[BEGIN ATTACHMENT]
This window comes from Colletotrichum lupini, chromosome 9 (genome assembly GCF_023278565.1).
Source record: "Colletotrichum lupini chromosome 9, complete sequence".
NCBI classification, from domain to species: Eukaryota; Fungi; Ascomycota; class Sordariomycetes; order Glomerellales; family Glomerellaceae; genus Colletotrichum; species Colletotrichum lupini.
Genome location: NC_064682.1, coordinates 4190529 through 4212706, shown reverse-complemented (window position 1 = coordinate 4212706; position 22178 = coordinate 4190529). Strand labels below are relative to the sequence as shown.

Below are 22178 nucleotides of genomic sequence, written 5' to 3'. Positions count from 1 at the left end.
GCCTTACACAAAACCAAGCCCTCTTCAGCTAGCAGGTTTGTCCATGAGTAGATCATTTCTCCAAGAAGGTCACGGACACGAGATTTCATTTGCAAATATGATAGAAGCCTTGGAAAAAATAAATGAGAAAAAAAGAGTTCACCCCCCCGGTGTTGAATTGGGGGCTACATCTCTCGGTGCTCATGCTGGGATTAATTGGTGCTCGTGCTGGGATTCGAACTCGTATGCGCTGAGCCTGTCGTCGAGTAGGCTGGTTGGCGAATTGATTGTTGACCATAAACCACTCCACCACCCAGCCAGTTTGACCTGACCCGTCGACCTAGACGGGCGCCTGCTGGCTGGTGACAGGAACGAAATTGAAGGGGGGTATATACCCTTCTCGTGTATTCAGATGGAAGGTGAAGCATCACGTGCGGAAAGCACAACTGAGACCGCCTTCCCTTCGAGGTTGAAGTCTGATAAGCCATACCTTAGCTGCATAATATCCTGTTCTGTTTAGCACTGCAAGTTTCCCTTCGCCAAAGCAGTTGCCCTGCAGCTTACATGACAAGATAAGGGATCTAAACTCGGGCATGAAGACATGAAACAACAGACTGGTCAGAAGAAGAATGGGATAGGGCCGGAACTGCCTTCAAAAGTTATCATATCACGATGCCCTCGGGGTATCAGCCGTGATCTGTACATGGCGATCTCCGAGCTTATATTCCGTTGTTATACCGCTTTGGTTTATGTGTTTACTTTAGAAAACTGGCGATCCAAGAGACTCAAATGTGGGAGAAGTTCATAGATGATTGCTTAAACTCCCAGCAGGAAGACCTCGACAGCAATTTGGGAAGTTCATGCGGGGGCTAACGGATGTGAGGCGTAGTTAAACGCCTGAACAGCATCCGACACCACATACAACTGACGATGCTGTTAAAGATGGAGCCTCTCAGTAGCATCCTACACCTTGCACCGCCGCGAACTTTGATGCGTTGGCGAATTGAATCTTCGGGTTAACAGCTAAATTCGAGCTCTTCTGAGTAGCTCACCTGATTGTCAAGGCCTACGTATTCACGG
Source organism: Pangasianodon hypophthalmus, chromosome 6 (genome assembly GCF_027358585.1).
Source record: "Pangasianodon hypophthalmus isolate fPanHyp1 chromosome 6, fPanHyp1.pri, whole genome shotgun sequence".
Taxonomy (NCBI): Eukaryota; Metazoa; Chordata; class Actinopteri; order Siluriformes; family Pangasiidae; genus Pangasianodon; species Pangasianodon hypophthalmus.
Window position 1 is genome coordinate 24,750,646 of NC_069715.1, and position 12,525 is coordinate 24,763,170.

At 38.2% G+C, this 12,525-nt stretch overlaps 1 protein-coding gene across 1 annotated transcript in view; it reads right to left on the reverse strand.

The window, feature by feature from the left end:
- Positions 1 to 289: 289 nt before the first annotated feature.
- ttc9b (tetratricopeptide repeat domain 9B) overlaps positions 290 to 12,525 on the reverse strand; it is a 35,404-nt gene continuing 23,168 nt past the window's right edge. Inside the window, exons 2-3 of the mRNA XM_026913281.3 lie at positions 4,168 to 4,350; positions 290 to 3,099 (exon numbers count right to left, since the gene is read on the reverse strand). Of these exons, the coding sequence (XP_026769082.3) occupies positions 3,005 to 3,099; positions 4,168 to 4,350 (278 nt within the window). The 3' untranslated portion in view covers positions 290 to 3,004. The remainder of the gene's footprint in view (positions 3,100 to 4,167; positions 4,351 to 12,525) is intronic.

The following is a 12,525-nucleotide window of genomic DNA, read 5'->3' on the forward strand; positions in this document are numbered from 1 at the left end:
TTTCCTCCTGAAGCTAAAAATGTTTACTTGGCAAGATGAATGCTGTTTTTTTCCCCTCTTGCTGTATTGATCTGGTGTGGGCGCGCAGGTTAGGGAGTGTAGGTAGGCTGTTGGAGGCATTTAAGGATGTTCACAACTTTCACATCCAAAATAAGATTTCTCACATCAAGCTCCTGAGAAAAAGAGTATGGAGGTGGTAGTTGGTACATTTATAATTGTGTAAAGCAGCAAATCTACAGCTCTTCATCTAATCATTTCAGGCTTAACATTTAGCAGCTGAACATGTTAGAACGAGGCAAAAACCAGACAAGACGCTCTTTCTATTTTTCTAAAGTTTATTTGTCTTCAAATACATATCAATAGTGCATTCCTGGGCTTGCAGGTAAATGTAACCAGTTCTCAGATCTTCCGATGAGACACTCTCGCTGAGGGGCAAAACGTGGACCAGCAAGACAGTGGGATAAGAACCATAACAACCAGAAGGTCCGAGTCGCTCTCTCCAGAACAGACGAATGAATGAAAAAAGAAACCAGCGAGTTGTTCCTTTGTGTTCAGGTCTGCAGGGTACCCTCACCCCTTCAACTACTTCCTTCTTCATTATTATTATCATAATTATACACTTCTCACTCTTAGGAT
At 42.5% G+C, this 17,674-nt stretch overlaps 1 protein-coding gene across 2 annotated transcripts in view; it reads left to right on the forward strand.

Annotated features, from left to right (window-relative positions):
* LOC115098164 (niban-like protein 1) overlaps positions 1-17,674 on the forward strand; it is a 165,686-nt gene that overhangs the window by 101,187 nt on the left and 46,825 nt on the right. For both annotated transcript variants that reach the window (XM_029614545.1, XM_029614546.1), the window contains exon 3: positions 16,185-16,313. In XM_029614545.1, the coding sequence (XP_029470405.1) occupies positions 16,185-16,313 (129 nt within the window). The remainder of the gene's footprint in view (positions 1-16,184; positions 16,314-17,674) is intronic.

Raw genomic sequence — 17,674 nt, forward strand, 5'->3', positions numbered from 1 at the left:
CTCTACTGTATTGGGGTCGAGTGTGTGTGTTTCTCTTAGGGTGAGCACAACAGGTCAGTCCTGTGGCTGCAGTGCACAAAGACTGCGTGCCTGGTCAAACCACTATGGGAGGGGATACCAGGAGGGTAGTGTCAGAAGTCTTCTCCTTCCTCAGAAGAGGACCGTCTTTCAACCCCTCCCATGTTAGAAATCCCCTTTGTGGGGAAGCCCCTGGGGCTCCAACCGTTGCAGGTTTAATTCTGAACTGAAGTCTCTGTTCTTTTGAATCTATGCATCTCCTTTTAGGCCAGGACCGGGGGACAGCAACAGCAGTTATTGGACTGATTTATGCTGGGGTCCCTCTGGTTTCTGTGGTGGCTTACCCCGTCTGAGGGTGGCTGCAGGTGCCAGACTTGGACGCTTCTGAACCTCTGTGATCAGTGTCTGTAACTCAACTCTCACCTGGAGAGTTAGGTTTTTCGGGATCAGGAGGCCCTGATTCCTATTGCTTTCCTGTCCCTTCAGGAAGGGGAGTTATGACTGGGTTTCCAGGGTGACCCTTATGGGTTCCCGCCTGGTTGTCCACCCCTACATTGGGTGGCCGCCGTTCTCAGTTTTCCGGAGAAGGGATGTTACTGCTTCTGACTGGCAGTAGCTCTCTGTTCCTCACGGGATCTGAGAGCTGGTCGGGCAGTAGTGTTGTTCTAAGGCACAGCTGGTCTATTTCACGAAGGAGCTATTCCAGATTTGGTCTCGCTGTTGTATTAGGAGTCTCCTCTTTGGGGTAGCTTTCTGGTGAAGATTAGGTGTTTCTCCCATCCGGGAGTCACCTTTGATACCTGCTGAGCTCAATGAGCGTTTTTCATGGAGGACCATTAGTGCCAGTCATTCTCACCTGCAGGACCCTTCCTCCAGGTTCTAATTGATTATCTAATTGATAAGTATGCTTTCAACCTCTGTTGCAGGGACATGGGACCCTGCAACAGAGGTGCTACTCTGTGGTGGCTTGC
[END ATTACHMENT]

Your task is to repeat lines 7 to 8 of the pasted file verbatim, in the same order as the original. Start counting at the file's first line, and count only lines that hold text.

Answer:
Source organism: Pangasianodon hypophthalmus, chromosome 6 (genome assembly GCF_027358585.1).
Source record: "Pangasianodon hypophthalmus isolate fPanHyp1 chromosome 6, fPanHyp1.pri, whole genome shotgun sequence".